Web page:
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Vegan/Vegetarian Diets and Dental Health

Progressively more people have decided to move to a vegan or vegetarian diet for both health benefits and environmental impact. It is always a good idea to discuss large dietary changes with your dentist and physician first. They may be able to discuss with you the vital vitamins and minerals you may have to supplement.

Dietary changes can cause issues with dental health if not done carefully. Eating a plant based diet can change the pH balance in your body and mouth, which can cause an increase in tooth decay and gum disease.

A study published by The American Journal of Clinical Nutrition found that vegetarians are much more likely to suffer from tooth decay, more acidic salivary (spit) pH levels, and lower stimulated saliva flow than non-vegetarians.

What is it that is missing from vegan and vegetarian diets that is leading to this tooth decay?  Not getting enough vitamin D and calcium.

Vegans looking for vitamin D probably will need to look at supplements. Supplements can be challenging because often they are not as regulated as other health products. Keeping with larger brands is usually more predictable with supplements for getting what is advertised. Check the labels carefully, as some of the ingredients in the supplements may be derived from animals. Often vitamin D is derived from ground bones. Vitamin D2 and D3 from lichen are vegan friendly.

Vegan sources of calcium include: calcium fortified soy or nut milks, tofu, soybeans, soy nuts, bok choy, broccoli, collard greens, Chinese cabbage, kale, mustard greens and okra.

There are 3 main concerns when a diet lacks meat and dairy: snacking, acid, and a lack of re-mineralizing food products.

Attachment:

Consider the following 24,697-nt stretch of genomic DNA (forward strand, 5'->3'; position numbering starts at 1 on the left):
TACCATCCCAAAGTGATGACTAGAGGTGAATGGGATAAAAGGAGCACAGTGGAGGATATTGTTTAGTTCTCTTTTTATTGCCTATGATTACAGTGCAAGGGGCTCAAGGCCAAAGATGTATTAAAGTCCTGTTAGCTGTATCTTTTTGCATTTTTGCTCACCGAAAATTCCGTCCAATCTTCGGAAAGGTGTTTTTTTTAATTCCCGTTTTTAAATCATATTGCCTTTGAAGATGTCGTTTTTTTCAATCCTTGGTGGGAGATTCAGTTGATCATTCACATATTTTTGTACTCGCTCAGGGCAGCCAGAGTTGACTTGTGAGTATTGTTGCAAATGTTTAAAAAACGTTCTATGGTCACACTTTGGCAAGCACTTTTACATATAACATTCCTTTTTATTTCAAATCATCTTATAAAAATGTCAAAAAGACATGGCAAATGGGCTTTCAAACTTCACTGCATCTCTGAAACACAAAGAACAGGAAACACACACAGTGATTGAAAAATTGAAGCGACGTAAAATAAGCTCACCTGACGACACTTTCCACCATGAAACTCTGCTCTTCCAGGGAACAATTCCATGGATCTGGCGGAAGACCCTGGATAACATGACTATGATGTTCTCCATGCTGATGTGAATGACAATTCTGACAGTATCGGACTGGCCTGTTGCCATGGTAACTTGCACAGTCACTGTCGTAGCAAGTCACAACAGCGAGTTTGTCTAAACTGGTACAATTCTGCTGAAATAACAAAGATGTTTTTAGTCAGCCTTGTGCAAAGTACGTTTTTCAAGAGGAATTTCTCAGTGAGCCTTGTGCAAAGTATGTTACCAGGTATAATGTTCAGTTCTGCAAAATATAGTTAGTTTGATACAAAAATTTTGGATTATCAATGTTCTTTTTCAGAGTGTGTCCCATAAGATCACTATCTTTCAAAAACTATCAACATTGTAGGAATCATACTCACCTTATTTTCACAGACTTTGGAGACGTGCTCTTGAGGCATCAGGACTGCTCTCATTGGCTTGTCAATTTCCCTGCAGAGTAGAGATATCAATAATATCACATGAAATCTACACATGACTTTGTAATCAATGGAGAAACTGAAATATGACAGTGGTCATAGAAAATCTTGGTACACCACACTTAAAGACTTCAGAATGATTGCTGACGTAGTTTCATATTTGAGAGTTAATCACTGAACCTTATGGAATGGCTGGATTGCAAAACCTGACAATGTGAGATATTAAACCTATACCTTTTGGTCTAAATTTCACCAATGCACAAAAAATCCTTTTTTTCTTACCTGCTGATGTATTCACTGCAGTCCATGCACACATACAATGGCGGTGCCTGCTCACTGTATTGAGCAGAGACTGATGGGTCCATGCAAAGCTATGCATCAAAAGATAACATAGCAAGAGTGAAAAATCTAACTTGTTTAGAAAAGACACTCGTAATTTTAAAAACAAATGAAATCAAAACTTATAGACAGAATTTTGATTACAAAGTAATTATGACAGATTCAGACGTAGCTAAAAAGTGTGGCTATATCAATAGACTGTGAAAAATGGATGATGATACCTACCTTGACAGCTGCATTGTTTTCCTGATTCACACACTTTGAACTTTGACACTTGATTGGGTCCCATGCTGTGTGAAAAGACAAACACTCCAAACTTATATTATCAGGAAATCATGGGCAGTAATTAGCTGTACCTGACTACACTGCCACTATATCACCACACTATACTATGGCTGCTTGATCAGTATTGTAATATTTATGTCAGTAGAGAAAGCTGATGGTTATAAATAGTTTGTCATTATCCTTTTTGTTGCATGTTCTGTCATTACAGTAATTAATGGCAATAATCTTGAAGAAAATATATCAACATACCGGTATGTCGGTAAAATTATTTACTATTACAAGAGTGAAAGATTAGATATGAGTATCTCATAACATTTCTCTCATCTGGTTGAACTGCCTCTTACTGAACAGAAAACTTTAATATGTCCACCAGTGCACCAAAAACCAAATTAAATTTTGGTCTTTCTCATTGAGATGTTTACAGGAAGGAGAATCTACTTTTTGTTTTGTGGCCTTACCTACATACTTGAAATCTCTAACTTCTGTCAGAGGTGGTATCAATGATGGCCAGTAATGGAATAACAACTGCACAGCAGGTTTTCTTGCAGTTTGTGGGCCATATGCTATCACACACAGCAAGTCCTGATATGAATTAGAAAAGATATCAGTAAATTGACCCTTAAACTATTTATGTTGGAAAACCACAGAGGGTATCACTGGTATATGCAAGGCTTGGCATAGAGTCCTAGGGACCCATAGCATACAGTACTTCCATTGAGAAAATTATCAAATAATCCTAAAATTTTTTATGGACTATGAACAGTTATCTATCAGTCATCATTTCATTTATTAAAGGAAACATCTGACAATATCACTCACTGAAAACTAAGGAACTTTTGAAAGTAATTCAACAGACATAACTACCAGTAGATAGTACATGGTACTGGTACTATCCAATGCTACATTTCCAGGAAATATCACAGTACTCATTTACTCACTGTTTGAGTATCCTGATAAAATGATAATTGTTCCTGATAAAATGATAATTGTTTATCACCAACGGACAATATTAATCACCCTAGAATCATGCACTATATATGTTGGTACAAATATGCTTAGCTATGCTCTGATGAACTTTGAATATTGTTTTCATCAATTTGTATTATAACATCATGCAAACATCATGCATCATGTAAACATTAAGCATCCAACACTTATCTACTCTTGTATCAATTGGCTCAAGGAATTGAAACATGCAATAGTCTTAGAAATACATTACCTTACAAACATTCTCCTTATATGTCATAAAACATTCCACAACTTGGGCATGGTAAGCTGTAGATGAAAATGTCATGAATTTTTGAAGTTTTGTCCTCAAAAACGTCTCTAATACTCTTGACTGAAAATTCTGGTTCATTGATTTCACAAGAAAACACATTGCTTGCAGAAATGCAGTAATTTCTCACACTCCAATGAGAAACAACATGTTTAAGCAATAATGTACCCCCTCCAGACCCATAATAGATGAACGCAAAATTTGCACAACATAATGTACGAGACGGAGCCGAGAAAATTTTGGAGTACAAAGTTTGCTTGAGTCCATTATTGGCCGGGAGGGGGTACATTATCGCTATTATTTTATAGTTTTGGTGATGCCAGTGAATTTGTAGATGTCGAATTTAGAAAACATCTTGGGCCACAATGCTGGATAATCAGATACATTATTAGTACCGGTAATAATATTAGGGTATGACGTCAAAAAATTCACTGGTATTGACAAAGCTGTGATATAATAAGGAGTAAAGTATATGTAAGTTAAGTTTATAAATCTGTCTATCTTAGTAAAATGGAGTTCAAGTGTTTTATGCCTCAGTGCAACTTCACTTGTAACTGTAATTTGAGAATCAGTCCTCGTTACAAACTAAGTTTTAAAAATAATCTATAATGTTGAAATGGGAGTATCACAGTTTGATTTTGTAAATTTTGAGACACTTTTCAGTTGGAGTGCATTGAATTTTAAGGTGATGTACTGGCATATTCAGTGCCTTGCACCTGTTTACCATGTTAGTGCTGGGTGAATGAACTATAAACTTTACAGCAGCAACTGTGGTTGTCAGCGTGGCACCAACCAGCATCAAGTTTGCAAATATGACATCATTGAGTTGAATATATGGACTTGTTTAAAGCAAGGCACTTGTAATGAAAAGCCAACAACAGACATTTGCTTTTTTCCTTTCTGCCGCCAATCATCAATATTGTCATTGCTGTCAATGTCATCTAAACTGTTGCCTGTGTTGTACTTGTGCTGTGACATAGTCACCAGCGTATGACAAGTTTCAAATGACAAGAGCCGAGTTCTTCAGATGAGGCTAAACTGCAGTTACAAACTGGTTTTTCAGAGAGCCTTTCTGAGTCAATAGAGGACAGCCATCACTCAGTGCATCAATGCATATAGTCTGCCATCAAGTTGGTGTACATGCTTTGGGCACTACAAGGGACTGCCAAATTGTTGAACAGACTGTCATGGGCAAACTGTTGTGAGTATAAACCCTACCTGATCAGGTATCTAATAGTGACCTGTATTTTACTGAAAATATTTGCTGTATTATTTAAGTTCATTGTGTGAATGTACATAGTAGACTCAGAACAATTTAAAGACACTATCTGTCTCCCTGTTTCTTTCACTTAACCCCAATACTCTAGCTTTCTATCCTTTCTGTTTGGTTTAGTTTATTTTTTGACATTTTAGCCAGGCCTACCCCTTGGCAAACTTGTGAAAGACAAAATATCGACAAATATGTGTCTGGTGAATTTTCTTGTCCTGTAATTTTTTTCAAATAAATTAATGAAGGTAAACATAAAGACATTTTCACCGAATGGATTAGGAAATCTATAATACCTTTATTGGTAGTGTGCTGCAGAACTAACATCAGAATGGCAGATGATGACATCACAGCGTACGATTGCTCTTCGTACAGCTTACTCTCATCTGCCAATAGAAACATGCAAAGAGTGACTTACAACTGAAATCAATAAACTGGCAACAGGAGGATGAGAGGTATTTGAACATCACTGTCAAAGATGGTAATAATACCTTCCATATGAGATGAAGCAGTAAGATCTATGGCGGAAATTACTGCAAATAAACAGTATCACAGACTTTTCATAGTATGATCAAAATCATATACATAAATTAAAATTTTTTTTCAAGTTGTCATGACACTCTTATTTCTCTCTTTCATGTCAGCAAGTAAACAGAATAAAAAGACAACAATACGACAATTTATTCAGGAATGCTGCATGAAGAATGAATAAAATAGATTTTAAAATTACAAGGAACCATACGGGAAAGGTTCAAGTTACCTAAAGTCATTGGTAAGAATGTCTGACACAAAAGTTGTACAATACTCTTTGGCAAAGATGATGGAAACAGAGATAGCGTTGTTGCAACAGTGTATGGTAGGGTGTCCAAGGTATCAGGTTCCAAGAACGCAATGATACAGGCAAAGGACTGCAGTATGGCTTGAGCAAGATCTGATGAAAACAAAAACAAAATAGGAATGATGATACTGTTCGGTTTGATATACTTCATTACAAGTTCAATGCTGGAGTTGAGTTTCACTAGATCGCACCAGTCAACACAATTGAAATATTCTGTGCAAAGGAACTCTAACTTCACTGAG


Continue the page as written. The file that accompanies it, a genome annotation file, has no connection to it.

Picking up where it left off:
Vegans and vegetarians often include snacking to maintain their bodies need for energy due to the lower fat content in these diets. However, constant snacking is a huge problem for oral health.  The pH level in your mouth drops the moment food goes in and stays lower for 30 minutes. This creates a more acidic environment that wears down tooth enamel and provides a breeding ground for the bacteria that causes tooth decay. This acidic environment continues for 30 minutes. If you eat a snack every 30 minutes you will stay constantly in a lower pH. Neutralizing the acid found in plaque can be aided by adding garlic or ginger to your diet. It also helps to rinse your mouth with water after a snack or better yet brush and floss after each snack. Take a break between snacks and meals to give salivary glands, teeth and jaws the proper rest they need.

What further complicates this approach to eating is the type of food vegetarians and vegans are prone to snack on: carbohydrate-rich acidic fruit, or dry sticky fruits. This double-whammy of a constantly acidic mouth from snacking combined with even more acid from fruit is a recipe for weak enamel and cavities. Dried fruit, even organic, has a lot of available sugars for bacteria and can become a huge problem.

To counter this effect, snack less, avoid sticky fruits, choose from more firm, less acidic fruits and keep a bottle of water nearby to continually rinse your mouth. Seek out more complex carbohydrate choices such as whole grains, nuts, and whole fruits.

Research also suggests that meat, dairy and seafood help teeth in 2 ways. They may counteract acidity in the mouth, and aid in the remineralization of teeth that have been demineralized in an acidic environment. Nuts, green leafy vegetables and sea vegetables can help with remineralization.

Vegan and vegetarian diets can be wonderful in many ways. As with every diet make sure you follow it in a way that will help your health. Food choice is the most important drug you can take. Also consider supplements that will provide proper balance of vitamins and minerals lacking in whichever diet you choose.

Please remember that diet is a vital part of a person’s medical history. Patients should always inform their dentist and dental hygienist if they follow special forms of diet.

Maintaining healthy teeth is an important part of healthy living!

Davidson Family Dentistry

Posted June 21st, 2019